The Mostyn Library (c.1670-1692)

Sir Thomas Mostyn and the growth of the Mostyn Library

(c.1670-1692)

Sir Thomas Mostyn of Gloddaith, the 2nd Baronet (c.1651-92) was one of the greatest Welsh antiquarians of his generation. During the course of his lifetime, in addition to acquiring an impressive array of coins and other antiquities, he assembled what was perhaps the greatest private collection of fine manuscripts ever made in Wales. By the time of his death, his library at Gloddaith was famous; his brother concluding that he had ‘the best taste of books and learning of any country gentleman that I ever saw in these parts’.

Sir Thomas Mostyn’s antiquarian interests were broad and diverse. His library contained many important manuscripts relating to the history of Wales including Elis Gruffydd’s Chronicle, volumes of medieval Welsh poetry, of the laws of Hywel Dda and the works of Geoffrey of Monmouth. However, he also employed people in London to actively seek out works of English, French and Italian origin, purchasing valuable manuscripts such as the Thorney Abbey Gospels and a copy of Froissart’s Chronicles.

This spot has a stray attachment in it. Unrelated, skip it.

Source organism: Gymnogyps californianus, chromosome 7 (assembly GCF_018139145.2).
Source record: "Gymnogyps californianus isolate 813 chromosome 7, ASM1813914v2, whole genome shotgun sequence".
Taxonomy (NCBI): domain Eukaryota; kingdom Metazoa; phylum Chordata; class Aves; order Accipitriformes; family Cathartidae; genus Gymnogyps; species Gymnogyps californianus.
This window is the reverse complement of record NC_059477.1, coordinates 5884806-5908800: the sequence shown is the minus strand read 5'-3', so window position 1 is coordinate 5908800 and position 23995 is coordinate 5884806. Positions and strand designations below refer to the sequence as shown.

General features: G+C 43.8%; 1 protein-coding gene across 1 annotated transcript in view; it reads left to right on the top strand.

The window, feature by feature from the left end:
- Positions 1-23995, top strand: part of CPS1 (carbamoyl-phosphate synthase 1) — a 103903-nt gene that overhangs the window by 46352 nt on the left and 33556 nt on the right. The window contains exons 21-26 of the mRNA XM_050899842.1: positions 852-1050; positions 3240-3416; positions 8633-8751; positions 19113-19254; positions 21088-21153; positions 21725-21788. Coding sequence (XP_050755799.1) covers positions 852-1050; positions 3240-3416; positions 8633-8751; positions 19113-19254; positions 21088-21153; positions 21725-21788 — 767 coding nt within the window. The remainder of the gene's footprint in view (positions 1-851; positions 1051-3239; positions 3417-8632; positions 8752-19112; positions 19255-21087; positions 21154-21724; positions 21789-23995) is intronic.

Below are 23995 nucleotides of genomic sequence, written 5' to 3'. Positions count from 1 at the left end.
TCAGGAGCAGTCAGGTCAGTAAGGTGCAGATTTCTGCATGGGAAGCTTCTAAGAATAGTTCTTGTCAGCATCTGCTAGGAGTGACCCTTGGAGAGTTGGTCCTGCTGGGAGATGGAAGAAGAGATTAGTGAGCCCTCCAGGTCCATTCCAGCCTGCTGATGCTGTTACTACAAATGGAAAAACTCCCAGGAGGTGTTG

In the 1840s a new library room was built at Mostyn hall to house Sir Thomas Mostyn’s collection and subsequent additions which had been made to it, noticeably by the 4th baronet and from the Bodysgallen and Corygedol libraries. Most of the Welsh themed manuscripts were acquired by the National Library of Wales in 1918 and there were two major sales of the remaining materials in 1920 and 1974. Thus, though Mostyn hall retains many items of significance, the jewels of Sir Thomas Mostyn’s collection are now housed in various libraries, archives, museums around the world.

The Mostyn Library